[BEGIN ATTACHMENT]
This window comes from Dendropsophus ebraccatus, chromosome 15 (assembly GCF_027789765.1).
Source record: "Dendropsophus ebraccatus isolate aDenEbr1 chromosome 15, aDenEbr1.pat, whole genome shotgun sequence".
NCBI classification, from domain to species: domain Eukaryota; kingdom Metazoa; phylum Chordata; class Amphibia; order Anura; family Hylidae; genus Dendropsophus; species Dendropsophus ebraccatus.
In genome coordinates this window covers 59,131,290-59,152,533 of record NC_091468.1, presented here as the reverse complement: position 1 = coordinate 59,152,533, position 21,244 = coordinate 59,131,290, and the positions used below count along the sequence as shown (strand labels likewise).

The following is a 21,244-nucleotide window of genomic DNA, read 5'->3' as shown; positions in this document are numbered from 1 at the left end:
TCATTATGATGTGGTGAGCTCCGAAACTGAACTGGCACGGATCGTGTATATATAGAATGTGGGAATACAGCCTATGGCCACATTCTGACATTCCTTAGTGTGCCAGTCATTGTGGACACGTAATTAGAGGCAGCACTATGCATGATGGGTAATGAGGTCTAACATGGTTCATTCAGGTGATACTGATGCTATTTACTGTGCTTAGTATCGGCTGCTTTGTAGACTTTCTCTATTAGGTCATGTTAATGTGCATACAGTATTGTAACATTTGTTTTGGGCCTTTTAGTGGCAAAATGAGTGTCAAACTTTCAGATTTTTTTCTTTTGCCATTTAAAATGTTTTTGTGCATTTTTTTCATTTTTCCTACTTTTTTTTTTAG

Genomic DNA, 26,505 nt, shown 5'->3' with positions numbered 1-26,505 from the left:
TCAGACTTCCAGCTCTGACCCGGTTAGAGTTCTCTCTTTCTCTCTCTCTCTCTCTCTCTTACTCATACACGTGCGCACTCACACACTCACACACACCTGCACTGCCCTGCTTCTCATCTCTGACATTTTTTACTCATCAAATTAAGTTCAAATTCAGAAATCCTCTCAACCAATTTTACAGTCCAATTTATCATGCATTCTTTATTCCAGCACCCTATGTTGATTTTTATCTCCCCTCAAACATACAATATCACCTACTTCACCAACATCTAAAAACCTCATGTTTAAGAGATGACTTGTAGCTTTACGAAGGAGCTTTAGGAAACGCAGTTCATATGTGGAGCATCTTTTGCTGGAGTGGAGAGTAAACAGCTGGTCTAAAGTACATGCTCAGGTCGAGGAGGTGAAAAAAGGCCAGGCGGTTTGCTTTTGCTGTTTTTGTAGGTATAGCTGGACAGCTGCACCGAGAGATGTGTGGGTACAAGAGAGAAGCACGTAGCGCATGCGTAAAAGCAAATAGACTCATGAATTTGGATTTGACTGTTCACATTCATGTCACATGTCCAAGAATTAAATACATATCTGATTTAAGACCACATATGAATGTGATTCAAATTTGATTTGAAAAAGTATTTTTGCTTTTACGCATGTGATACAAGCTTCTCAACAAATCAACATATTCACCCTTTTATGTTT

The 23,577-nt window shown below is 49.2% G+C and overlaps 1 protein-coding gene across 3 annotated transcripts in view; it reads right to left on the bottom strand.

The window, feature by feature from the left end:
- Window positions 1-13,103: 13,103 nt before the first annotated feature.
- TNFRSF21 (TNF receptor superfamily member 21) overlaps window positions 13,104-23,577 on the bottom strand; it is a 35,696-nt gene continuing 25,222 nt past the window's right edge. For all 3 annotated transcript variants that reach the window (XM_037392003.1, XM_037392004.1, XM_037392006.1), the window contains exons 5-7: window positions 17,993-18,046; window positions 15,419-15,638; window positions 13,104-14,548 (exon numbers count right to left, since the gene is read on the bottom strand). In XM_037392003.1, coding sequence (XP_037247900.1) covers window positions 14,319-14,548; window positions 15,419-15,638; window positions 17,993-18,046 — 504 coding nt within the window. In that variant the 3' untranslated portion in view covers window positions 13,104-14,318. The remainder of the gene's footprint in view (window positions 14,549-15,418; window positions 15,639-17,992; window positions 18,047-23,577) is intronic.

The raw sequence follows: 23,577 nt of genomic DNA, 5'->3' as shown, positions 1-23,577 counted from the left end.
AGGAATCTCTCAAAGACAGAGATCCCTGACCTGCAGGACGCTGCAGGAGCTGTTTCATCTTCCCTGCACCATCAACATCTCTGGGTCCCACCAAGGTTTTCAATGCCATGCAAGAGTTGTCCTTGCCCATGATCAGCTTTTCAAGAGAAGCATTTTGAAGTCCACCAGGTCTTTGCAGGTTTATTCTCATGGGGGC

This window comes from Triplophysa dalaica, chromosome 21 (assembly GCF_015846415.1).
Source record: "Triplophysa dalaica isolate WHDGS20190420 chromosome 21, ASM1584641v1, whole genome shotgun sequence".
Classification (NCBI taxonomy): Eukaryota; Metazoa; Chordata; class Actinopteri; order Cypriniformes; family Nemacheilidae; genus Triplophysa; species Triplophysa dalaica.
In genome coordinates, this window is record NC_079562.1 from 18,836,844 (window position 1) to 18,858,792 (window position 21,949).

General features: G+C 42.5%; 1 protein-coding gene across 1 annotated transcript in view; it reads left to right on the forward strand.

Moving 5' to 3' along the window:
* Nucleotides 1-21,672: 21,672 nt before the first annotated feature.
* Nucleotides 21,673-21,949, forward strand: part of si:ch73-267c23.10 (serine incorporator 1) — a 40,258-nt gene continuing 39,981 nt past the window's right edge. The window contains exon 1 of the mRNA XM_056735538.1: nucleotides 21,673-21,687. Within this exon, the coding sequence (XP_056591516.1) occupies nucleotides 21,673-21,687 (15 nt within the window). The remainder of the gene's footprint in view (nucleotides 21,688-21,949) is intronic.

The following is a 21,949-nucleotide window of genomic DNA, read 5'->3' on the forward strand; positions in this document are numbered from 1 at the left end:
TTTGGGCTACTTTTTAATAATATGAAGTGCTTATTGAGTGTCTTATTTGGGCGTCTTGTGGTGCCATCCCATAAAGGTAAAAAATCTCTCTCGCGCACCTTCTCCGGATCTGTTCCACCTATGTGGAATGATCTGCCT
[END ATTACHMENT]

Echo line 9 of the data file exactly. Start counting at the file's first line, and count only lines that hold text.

The 23,577-nt window shown below is 49.2% G+C and overlaps 1 protein-coding gene across 3 annotated transcripts in view; it reads right to left on the bottom strand.